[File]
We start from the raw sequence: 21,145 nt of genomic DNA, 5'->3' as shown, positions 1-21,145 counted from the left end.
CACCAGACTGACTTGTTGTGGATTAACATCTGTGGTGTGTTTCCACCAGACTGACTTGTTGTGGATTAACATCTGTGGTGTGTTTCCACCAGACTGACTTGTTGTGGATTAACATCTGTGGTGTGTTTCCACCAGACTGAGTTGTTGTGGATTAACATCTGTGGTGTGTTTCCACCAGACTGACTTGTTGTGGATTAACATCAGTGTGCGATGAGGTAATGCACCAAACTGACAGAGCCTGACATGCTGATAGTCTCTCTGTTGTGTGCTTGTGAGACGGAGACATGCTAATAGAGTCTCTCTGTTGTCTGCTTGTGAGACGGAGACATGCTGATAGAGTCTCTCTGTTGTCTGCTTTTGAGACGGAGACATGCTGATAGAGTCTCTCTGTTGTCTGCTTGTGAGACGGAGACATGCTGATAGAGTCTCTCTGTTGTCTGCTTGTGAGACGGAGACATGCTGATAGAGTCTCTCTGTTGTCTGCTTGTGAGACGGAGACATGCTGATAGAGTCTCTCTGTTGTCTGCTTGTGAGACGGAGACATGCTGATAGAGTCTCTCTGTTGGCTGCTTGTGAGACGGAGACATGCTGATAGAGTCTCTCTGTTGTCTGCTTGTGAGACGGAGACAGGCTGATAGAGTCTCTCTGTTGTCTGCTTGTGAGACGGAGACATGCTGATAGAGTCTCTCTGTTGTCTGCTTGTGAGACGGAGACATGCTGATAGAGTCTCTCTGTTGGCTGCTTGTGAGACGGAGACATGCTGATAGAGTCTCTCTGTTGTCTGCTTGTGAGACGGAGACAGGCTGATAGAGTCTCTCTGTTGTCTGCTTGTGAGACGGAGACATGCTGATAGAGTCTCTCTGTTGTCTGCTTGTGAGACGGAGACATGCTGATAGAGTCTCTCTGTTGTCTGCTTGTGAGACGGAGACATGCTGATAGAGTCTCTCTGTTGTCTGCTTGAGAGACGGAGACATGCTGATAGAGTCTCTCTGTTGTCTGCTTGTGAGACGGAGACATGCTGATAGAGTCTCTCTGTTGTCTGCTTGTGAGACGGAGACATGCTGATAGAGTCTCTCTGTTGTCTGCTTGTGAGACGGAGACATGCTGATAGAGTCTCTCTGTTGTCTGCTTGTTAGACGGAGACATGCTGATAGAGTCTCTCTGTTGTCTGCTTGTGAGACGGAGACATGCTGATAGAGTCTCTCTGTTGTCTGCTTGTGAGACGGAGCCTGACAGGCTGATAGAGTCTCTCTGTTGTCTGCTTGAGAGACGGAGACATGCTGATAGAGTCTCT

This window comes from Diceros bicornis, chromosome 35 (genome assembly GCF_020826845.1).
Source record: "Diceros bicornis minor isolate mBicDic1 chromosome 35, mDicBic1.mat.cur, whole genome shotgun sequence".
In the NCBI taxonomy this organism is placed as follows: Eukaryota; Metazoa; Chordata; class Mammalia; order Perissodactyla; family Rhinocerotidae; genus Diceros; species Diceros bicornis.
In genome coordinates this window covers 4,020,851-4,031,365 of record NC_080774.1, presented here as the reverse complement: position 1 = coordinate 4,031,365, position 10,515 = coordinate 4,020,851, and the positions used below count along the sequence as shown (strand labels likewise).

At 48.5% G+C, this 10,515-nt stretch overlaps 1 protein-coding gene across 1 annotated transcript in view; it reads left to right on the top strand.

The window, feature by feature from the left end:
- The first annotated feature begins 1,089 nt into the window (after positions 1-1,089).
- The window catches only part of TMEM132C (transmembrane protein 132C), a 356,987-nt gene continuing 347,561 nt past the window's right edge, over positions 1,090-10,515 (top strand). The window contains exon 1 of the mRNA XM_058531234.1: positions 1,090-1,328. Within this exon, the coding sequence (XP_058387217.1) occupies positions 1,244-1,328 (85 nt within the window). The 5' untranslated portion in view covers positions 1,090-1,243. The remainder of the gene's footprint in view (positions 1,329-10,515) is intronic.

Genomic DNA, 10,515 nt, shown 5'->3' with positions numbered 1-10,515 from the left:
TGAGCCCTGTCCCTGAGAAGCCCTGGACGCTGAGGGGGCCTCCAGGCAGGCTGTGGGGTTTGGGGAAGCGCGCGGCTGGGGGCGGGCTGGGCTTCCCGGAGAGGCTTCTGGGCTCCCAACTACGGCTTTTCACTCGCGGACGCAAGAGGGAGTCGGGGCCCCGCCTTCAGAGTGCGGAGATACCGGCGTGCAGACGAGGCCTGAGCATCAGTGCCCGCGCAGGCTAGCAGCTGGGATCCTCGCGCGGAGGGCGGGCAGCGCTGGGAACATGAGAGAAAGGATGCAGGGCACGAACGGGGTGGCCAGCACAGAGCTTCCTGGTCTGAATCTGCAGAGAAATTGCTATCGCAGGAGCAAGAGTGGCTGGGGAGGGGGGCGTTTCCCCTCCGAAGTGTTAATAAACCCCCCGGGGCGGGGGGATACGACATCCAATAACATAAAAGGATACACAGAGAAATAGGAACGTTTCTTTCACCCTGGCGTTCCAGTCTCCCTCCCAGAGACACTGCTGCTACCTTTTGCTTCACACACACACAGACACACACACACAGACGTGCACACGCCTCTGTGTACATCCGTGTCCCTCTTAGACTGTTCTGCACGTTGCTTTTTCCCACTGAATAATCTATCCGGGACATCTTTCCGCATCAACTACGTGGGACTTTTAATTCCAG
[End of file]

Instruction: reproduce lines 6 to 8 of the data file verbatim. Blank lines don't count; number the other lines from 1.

In genome coordinates this window covers 4,020,851-4,031,365 of record NC_080774.1, presented here as the reverse complement: position 1 = coordinate 4,031,365, position 10,515 = coordinate 4,020,851, and the positions used below count along the sequence as shown (strand labels likewise).

At 48.5% G+C, this 10,515-nt stretch overlaps 1 protein-coding gene across 1 annotated transcript in view; it reads left to right on the top strand.

The window, feature by feature from the left end: